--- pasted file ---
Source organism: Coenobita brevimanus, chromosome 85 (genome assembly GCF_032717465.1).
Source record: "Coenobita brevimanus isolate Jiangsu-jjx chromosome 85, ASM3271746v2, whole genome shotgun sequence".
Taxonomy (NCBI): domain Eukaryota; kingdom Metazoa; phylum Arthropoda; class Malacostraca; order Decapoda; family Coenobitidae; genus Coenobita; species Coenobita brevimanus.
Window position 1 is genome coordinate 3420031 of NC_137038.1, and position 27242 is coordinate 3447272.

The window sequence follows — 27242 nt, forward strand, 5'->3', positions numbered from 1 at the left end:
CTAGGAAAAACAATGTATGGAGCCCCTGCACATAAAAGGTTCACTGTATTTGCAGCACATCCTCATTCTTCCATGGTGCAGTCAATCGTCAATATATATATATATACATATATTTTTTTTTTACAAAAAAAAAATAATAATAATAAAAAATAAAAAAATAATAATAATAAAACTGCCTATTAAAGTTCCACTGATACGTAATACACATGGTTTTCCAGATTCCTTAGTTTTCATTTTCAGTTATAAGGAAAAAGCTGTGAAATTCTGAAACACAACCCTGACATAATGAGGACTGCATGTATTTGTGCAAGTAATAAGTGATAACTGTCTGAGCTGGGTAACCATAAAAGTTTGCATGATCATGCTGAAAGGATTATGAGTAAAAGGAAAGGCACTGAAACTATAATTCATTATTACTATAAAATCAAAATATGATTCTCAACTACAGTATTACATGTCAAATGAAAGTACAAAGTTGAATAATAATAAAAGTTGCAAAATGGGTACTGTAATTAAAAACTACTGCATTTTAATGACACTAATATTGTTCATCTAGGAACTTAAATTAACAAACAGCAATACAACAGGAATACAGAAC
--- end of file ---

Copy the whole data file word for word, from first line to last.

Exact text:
Source organism: Coenobita brevimanus, chromosome 85 (genome assembly GCF_032717465.1).
Source record: "Coenobita brevimanus isolate Jiangsu-jjx chromosome 85, ASM3271746v2, whole genome shotgun sequence".
Taxonomy (NCBI): domain Eukaryota; kingdom Metazoa; phylum Arthropoda; class Malacostraca; order Decapoda; family Coenobitidae; genus Coenobita; species Coenobita brevimanus.
Window position 1 is genome coordinate 3420031 of NC_137038.1, and position 27242 is coordinate 3447272.

The window sequence follows — 27242 nt, forward strand, 5'->3', positions numbered from 1 at the left end:
CTAGGAAAAACAATGTATGGAGCCCCTGCACATAAAAGGTTCACTGTATTTGCAGCACATCCTCATTCTTCCATGGTGCAGTCAATCGTCAATATATATATATATACATATATTTTTTTTTTACAAAAAAAAAATAATAATAATAAAAAATAAAAAAATAATAATAATAAAACTGCCTATTAAAGTTCCACTGATACGTAATACACATGGTTTTCCAGATTCCTTAGTTTTCATTTTCAGTTATAAGGAAAAAGCTGTGAAATTCTGAAACACAACCCTGACATAATGAGGACTGCATGTATTTGTGCAAGTAATAAGTGATAACTGTCTGAGCTGGGTAACCATAAAAGTTTGCATGATCATGCTGAAAGGATTATGAGTAAAAGGAAAGGCACTGAAACTATAATTCATTATTACTATAAAATCAAAATATGATTCTCAACTACAGTATTACATGTCAAATGAAAGTACAAAGTTGAATAATAATAAAAGTTGCAAAATGGGTACTGTAATTAAAAACTACTGCATTTTAATGACACTAATATTGTTCATCTAGGAACTTAAATTAACAAACAGCAATACAACAGGAATACAGAAC